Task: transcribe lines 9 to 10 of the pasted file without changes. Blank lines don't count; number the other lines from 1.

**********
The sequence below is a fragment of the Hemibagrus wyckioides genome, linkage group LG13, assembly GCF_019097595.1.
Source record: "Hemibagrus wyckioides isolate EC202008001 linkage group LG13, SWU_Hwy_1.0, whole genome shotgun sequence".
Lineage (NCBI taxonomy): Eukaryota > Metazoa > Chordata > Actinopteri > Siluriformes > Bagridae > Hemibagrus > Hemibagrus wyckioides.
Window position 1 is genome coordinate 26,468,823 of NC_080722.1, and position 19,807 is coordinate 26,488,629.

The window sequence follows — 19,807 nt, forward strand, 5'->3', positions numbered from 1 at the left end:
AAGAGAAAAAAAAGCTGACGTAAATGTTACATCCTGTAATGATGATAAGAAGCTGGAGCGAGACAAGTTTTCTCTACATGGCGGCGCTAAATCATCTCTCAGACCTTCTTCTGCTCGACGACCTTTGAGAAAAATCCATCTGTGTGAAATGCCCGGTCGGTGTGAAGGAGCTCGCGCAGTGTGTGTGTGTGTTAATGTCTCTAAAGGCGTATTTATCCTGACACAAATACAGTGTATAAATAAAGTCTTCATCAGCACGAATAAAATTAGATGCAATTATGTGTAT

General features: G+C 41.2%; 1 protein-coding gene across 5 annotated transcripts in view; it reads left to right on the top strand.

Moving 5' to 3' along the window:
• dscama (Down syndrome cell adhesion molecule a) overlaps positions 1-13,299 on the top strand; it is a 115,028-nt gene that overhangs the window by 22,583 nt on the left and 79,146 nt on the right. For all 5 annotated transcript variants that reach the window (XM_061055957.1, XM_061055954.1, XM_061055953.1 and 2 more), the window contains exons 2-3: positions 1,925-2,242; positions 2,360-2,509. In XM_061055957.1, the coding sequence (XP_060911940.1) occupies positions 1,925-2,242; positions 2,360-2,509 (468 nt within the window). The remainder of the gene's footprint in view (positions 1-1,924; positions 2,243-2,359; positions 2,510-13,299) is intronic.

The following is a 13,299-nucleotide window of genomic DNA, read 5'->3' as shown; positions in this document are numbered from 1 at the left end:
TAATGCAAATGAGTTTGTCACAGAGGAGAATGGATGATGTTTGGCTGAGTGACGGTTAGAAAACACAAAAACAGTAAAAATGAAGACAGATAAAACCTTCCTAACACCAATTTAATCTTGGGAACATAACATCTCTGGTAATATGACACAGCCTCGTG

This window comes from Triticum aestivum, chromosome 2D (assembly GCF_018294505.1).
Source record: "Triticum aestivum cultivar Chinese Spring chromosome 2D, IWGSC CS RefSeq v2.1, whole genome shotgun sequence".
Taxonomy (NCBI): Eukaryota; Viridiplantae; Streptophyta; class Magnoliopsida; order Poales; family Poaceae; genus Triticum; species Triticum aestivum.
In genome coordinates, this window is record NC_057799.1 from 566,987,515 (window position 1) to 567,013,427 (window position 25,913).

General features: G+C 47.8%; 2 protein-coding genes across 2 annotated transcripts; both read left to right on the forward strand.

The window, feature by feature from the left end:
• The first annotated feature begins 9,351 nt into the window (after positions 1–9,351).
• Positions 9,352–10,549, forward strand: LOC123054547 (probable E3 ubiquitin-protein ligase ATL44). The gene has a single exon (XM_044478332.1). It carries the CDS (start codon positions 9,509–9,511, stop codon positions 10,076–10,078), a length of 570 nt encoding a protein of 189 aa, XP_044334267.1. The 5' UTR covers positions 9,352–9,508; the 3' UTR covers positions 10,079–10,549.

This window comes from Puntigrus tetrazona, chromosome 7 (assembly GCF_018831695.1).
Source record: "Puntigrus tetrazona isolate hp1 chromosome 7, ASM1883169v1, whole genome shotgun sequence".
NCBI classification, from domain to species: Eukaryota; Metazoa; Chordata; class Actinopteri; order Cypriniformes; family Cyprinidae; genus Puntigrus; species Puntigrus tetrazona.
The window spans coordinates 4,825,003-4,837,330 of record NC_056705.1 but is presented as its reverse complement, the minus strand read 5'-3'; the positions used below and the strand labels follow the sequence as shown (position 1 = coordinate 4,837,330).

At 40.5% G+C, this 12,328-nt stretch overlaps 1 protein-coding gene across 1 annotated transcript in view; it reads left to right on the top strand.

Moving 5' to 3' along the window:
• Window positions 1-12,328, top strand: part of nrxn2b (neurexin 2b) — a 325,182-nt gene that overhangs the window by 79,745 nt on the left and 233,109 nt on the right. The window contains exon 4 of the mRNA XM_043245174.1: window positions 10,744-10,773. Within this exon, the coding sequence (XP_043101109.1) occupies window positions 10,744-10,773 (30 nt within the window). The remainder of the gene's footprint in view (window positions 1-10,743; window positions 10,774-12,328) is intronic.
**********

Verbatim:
• dscama (Down syndrome cell adhesion molecule a) overlaps positions 1-13,299 on the top strand; it is a 115,028-nt gene that overhangs the window by 22,583 nt on the left and 79,146 nt on the right. For all 5 annotated transcript variants that reach the window (XM_061055957.1, XM_061055954.1, XM_061055953.1 and 2 more), the window contains exons 2-3: positions 1,925-2,242; positions 2,360-2,509. In XM_061055957.1, the coding sequence (XP_060911940.1) occupies positions 1,925-2,242; positions 2,360-2,509 (468 nt within the window). The remainder of the gene's footprint in view (positions 1-1,924; positions 2,243-2,359; positions 2,510-13,299) is intronic.

The following is a 13,299-nucleotide window of genomic DNA, read 5'->3' as shown; positions in this document are numbered from 1 at the left end: